Unexpected Twists

I have learned to let my stories guide me.

Sometimes the characters take over. Sometimes it’s the setting, or the plot itself. Whether you write with an outline or like to live dangerously and fly blind, things won’t go the way you plan. Sometimes it’s when I think I know where a story is going, that it does a complete 180 and screws with my perception of the tale I thought I knew inside and out.

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Happens to me all the time

Last week I bled myself dry on a chapter of my  Embracing Entropy series and needed a break. But my energy was up and my fingers were itching to get something out. So I laid back and let something new take over. It was an idea I’d been kicking around for a while and the time seemed right.

At first I poured a great deal of emotional attachment to the story. Let some of my childhood in there, played with the drama of another person’s experiences.

I am known to genre hop quite frequently,  but this particular piece had the feel of a nice literary short story, or was shaping to at least become a modern short. My descriptions were on, the feel was there, and then I got to the last page or two.

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Things get tricky sometimes

My writing Yoda says all stories need a twist to be interesting enough for readers to care about them. I used to hate that. I tried to argue with him over it at first. But I have come to realize that he’s right.

Readers are overloaded with material

I’m not a picky reader. I love all kinds of stories, fiction and non. But even so, there is a world to choose from and only so much time. Authors have to take extra care to make their stories worth while.

What’s the best way to do this? Give your readers a good mind fuck as often as you can. It works.

Just ask Neil Gaiman or Stephen King. haha

I’m not saying every writer should be M. Night Shyamalan. But predictible stories are less likely to please readers. You have to lead them in one direction and then take a hard turn off course. Once you get the hang of it, it’s fun.

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Not every story behaves 

In my experience the best ones are the ones that make you crazy. Like the one I was writing last week. My margins are full of weird notes like, “WTF?” and “Am I loosing my mind?” The best one was in another piece I wrote, “This is stupid.”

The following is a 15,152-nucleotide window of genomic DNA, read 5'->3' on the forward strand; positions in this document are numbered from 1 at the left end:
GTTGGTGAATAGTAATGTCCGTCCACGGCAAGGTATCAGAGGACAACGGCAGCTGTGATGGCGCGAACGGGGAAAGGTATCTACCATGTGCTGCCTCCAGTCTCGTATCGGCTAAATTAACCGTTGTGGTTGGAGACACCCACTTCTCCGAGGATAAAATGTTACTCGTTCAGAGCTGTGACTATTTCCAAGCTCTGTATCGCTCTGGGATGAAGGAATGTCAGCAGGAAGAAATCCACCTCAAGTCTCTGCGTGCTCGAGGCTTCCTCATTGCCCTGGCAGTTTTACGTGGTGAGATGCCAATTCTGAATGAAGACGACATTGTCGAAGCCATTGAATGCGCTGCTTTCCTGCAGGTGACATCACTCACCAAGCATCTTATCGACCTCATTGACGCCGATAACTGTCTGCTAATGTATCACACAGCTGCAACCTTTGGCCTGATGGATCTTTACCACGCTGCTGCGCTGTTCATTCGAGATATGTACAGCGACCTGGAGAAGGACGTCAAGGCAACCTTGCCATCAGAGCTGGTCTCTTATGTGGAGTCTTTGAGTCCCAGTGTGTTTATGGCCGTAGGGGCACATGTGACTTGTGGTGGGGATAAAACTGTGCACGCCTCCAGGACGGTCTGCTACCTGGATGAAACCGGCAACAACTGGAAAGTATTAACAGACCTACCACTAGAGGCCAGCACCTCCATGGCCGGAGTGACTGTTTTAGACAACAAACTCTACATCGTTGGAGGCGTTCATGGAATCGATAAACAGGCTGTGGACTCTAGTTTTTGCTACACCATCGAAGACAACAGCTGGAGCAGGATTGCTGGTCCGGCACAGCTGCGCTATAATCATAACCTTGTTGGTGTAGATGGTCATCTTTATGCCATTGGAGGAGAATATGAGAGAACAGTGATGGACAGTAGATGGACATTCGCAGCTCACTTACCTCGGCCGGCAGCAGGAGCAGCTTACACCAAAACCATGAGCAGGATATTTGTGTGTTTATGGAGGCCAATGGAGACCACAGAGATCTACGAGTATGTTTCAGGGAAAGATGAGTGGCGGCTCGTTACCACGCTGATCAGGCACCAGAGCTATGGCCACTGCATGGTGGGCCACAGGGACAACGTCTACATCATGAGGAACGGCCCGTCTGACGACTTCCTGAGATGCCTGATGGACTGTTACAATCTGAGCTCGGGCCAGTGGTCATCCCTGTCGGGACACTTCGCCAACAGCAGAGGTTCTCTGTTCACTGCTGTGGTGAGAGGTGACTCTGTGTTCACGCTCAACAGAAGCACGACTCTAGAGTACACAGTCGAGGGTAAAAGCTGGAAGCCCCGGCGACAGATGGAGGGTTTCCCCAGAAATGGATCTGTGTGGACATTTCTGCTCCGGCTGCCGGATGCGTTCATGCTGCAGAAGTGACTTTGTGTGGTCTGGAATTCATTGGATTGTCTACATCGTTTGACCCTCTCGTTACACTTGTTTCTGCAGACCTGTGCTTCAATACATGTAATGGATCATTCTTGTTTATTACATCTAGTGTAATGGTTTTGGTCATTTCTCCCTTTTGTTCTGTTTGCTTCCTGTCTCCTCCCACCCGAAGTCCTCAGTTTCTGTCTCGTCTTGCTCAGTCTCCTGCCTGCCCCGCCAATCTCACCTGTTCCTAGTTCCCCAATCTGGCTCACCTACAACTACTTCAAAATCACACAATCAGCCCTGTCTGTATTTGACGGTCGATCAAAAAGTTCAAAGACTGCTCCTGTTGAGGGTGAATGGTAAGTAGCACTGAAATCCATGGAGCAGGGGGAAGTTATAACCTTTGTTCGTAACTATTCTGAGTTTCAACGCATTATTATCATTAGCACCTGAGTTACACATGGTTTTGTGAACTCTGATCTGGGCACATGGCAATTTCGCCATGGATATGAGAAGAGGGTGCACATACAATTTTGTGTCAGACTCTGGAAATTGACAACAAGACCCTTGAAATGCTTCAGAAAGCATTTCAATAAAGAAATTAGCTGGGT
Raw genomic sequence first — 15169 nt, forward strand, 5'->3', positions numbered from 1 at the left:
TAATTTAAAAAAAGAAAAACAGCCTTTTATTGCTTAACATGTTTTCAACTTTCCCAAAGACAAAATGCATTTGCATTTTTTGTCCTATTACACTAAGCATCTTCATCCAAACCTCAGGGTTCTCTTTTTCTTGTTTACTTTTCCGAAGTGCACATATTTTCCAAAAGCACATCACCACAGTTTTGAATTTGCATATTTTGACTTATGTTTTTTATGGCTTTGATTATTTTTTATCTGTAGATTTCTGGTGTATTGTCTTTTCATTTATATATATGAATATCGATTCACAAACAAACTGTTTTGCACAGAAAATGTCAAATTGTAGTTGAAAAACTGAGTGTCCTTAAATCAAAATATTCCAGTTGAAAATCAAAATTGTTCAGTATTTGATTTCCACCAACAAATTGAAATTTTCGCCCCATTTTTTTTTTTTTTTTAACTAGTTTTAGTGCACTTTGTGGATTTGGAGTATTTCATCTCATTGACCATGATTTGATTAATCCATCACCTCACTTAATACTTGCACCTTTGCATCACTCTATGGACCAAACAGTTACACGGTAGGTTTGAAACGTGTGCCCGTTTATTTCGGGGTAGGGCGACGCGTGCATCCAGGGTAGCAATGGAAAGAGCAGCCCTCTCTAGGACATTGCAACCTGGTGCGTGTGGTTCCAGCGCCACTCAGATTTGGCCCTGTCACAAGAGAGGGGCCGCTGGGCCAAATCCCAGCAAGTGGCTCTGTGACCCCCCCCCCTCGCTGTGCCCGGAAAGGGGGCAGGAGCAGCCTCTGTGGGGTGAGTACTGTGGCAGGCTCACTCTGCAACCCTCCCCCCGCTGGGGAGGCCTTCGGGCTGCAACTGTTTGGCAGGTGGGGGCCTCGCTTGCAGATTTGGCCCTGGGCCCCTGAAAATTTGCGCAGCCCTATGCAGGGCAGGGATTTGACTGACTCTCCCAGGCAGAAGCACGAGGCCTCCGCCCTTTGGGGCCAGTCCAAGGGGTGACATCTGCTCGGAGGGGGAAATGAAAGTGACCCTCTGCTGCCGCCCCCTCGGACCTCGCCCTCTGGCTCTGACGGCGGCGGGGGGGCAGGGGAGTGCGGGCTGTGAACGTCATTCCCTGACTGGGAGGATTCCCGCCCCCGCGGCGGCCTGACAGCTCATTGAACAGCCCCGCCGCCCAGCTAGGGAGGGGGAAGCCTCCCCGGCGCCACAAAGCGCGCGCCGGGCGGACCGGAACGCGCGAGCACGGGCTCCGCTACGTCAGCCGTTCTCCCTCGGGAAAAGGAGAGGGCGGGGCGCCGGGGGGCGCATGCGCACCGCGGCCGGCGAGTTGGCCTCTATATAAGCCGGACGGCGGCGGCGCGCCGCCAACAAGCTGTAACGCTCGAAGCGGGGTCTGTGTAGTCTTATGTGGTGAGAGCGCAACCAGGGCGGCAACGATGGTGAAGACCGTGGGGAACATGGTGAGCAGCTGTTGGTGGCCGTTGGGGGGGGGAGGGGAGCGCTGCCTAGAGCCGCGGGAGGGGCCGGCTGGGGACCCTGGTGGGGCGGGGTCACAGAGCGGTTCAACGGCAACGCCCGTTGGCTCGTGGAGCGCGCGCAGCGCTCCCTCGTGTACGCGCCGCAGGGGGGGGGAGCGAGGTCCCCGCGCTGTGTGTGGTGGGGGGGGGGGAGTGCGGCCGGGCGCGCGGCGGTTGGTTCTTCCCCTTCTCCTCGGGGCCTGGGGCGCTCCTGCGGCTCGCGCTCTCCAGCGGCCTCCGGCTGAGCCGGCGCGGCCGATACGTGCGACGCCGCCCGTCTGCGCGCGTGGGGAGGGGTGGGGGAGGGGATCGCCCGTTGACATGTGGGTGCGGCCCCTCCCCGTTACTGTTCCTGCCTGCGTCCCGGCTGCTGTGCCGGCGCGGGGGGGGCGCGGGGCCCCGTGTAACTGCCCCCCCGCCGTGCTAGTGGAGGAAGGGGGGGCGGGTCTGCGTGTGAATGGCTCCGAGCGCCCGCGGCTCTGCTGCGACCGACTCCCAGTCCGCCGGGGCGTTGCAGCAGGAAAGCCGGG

Sometimes writing my frustrations in the margins helps me to finish the story even if I think it will be a dud. You get the words out and you can push through.

I did. And that crazy story turned. It went from a personal literary piece to a horror tale fast. And best of all, the twist fits. It needs some tweaking, like all rough drafts, but those twists and turns are what readers crave. Love them, nurture them, look for them. Finding connections in areas where there were none can make for a memorable story.

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That’s what we want

Right? The entire point of getting published is to share our connections and hope that we make an impact. Some stories stay with us. My favorites are the ones that hit me hard. They have a lot to say, but also twists that I could never have dreamed up myself. (And I’m a pretty imaginative person)

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Run with it

When things get out of hand and you have no idea what you’re writing, that’s when the magick happens. Embrace it. Love it. Write the hell out of it.

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2 thoughts on “Unexpected Twists

  1. Shannon Noel Brady says:

    As much as I love a good “whoa!” moment, I don’t think every story needs a “twist” in the twisty, mind-screwy, throw-you-for-a-loop sense of the word. But surprise is definitely good! And surprise can take many forms, big and small.

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